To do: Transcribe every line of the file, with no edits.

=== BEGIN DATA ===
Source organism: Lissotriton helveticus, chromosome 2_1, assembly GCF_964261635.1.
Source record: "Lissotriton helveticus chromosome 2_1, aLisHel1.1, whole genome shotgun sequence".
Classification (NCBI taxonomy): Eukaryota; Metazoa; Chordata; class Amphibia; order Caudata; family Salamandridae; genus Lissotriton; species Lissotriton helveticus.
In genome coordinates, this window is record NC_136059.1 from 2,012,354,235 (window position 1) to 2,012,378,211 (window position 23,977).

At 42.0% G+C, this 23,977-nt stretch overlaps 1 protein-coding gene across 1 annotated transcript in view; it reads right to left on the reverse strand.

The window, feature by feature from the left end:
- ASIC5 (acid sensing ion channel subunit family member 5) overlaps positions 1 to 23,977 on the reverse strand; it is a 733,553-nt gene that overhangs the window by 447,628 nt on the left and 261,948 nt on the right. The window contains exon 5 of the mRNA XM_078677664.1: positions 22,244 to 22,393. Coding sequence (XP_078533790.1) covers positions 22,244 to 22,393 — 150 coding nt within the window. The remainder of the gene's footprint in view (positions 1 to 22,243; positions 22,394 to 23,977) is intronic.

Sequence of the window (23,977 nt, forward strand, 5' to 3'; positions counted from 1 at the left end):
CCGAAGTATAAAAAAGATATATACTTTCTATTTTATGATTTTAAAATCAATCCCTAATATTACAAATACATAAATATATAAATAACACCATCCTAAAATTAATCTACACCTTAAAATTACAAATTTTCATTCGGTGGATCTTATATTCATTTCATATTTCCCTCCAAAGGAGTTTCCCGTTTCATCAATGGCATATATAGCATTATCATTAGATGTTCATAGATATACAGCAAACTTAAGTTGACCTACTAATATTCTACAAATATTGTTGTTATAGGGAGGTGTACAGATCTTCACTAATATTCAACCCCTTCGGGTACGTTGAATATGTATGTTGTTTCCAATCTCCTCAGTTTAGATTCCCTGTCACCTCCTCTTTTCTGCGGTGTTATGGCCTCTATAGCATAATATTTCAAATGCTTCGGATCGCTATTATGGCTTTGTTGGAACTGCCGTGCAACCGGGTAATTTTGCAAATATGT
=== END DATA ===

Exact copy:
Source organism: Lissotriton helveticus, chromosome 2_1, assembly GCF_964261635.1.
Source record: "Lissotriton helveticus chromosome 2_1, aLisHel1.1, whole genome shotgun sequence".
Classification (NCBI taxonomy): Eukaryota; Metazoa; Chordata; class Amphibia; order Caudata; family Salamandridae; genus Lissotriton; species Lissotriton helveticus.
In genome coordinates, this window is record NC_136059.1 from 2,012,354,235 (window position 1) to 2,012,378,211 (window position 23,977).

At 42.0% G+C, this 23,977-nt stretch overlaps 1 protein-coding gene across 1 annotated transcript in view; it reads right to left on the reverse strand.

The window, feature by feature from the left end:
- ASIC5 (acid sensing ion channel subunit family member 5) overlaps positions 1 to 23,977 on the reverse strand; it is a 733,553-nt gene that overhangs the window by 447,628 nt on the left and 261,948 nt on the right. The window contains exon 5 of the mRNA XM_078677664.1: positions 22,244 to 22,393. Coding sequence (XP_078533790.1) covers positions 22,244 to 22,393 — 150 coding nt within the window. The remainder of the gene's footprint in view (positions 1 to 22,243; positions 22,394 to 23,977) is intronic.

Sequence of the window (23,977 nt, forward strand, 5' to 3'; positions counted from 1 at the left end):
CCGAAGTATAAAAAAGATATATACTTTCTATTTTATGATTTTAAAATCAATCCCTAATATTACAAATACATAAATATATAAATAACACCATCCTAAAATTAATCTACACCTTAAAATTACAAATTTTCATTCGGTGGATCTTATATTCATTTCATATTTCCCTCCAAAGGAGTTTCCCGTTTCATCAATGGCATATATAGCATTATCATTAGATGTTCATAGATATACAGCAAACTTAAGTTGACCTACTAATATTCTACAAATATTGTTGTTATAGGGAGGTGTACAGATCTTCACTAATATTCAACCCCTTCGGGTACGTTGAATATGTATGTTGTTTCCAATCTCCTCAGTTTAGATTCCCTGTCACCTCCTCTTTTCTGCGGTGTTATGGCCTCTATAGCATAATATTTCAAATGCTTCGGATCGCTATTATGGCTTTGTTGGAACTGCCGTGCAACCGGGTAATTTTGCAAATATGT